‘Higher Ed’s Most Important Watchdog’?

Two new governors want to raise the profile of state coordinating boards, but legislators and public flagship universities may balk at the idea.

January 25, 2019
 
Getty Images
California governor Gavin Newsom

At least two newly elected Democratic governors have vowed to highlight and strengthen the role of coordinating boards, saying they are essential to keeping state higher education systems running equitably and efficiently.

In California, Governor Gavin Newsom has vowed to create a new version of the California Postsecondary Education Commission, which has been defunct since 2011.

And in Colorado, Jared Polis, the new governor, formerly a longtime Democratic congressman, has vowed to strengthen his state's existing board.

In both states, the new leaders want statewide bodies to better coordinate how the various sectors of higher education -- from community colleges to research universities -- work together to serve the states' residents. Coordinating boards are often charged with deciding how to allocate limited state funds and ensuring that a state's collective postsecondary institutions are serving its interests, which sometimes put them at odds with the leaders of individual institutions like flagship research universities, which often have national and international ambitions and interests.

The latter trend is evident at the moment in West Virginia, where prominent university leaders are pushing to weaken statewide coordination.

Coordination in the West

In 2011, California's governor Jerry Brown, looking for line items to cut that didn't directly affect instruction, abolished the California Postsecondary Education Commission, calling it "ineffective." Since then the state's three public higher education systems have found opportunities to work together, for example, forging a statewide agreement that guarantees admission to the California State University system to any student who earns an associate degree at a California community college. Last April, the University of California System said community college students who complete so-called pathways course sequences will be guaranteed a spot at a UC campus -- if their grades are good enough.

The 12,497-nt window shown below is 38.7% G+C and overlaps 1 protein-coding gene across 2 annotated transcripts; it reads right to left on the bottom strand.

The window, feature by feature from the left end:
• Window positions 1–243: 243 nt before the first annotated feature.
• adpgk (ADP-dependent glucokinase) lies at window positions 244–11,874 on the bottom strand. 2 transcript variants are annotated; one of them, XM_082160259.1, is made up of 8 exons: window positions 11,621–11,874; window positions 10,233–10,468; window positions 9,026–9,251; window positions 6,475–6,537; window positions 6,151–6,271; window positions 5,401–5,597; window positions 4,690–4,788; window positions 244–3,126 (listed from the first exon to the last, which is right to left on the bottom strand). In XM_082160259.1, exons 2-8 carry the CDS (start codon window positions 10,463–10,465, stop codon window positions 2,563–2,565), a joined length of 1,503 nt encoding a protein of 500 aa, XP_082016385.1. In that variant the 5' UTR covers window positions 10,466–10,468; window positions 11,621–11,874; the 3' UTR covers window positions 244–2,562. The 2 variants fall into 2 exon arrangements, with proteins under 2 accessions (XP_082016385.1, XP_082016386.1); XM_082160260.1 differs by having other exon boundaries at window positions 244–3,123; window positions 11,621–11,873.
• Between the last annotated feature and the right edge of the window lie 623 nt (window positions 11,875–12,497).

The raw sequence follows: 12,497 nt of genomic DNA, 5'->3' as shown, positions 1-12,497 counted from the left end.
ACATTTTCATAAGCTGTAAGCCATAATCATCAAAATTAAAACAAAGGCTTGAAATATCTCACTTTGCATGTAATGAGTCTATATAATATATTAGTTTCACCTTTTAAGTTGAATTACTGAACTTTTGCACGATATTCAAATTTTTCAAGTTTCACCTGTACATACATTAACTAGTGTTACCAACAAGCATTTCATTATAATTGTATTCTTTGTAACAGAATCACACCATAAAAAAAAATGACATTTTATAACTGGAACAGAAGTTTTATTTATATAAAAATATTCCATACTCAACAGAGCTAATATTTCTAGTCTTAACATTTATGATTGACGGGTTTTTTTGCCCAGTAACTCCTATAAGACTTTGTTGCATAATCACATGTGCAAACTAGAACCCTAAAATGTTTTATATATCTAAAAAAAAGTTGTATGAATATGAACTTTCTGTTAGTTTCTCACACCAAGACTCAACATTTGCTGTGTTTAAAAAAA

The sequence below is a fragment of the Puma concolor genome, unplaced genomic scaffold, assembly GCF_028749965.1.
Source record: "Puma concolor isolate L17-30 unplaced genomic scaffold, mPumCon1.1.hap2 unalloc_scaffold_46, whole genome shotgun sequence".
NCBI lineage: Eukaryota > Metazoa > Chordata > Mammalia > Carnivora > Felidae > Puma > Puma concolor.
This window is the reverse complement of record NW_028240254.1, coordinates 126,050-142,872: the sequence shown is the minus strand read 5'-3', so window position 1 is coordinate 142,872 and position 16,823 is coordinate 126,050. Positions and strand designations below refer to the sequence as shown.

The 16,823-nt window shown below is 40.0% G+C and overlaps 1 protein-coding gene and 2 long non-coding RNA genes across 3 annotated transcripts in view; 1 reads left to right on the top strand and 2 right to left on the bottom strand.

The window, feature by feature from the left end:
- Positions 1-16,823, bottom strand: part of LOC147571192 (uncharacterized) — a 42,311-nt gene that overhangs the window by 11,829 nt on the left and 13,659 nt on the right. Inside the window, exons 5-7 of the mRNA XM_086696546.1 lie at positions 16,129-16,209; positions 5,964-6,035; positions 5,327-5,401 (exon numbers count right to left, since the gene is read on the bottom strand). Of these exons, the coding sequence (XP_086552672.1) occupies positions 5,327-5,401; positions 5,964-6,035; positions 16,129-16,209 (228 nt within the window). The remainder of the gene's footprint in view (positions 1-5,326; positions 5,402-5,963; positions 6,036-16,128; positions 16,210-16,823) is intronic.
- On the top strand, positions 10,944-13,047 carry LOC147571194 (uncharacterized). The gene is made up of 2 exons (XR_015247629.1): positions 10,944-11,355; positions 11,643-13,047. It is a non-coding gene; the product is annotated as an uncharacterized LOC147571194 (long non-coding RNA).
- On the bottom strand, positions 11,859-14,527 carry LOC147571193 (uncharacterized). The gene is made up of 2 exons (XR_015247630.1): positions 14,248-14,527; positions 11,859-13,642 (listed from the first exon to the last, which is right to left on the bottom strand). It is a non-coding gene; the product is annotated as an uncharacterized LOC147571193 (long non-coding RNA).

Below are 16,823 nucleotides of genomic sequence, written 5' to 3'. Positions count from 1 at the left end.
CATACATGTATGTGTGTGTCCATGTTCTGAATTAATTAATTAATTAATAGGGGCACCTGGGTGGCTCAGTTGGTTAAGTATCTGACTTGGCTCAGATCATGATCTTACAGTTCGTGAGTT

Newsom, Brown's successor, said during the 2018 campaign that the three state systems could do more to work together and make education more affordable and accountable. Writing last year on the online platform Medium, he said a rejuvenated commission would “set bold statewide goals and hold institutions accountable to them.” The state, he said, needs to “expand access, improve affordability, bolster transfers and completion rates  --  and link financial incentives to clear student outcomes.”

Despite the agreements, the state’s three big systems -- the University of California System, the California State University System and the California Community Colleges -- now "operate in their own silos," he said.

California "has been flat-footed in its response to uneven income growth" that has emerged from a booming high-tech economy, Newsom said. In Sacramento, state lawmakers have “under-invested in higher education. We can and will change that,” he wrote.

Polis has said he will work with Colorado’s Legislature “to bolster the authority and resources available to the Colorado Commission on Higher Education so that it can do the job needed to save people money.”

A former tech entrepreneur who founded several institutions (including a Denver-based college that provides intensive English language instruction to international and F-1 visa students), Polis called the commission “higher ed’s most important watchdog,” noting that it helps set adequate funding levels, facilitates partnerships and increases access to academic programs that would otherwise be virtually out of reach of many students.

Elsewhere coordinating commissions may be going in the other direction: E. Gordon Gee, the president of West Virginia University, in November said the state should scrap its Higher Education Policy Commission. Gee, who leads a blue-ribbon task force looking for ways to make the state’s 10 regional colleges and universities more efficient and collaborative, said the group should support a proposal to eliminate the commission and replace it with an Office of Post-Secondary Education that would give autonomy to individual boards of governors at the smaller state colleges and universities.

Robert Anderson, president of the State Higher Education Executive Officers, said the history of conflicts between state coordinating boards, state university governing boards and lawmakers is clear: the person who is in charge at the top often dictates what its priorities are.

“The only certainty is change,” he said.

Conflicts like those in West Virginia aren’t uncommon, especially between state officials and leaders of flagship universities, Anderson said.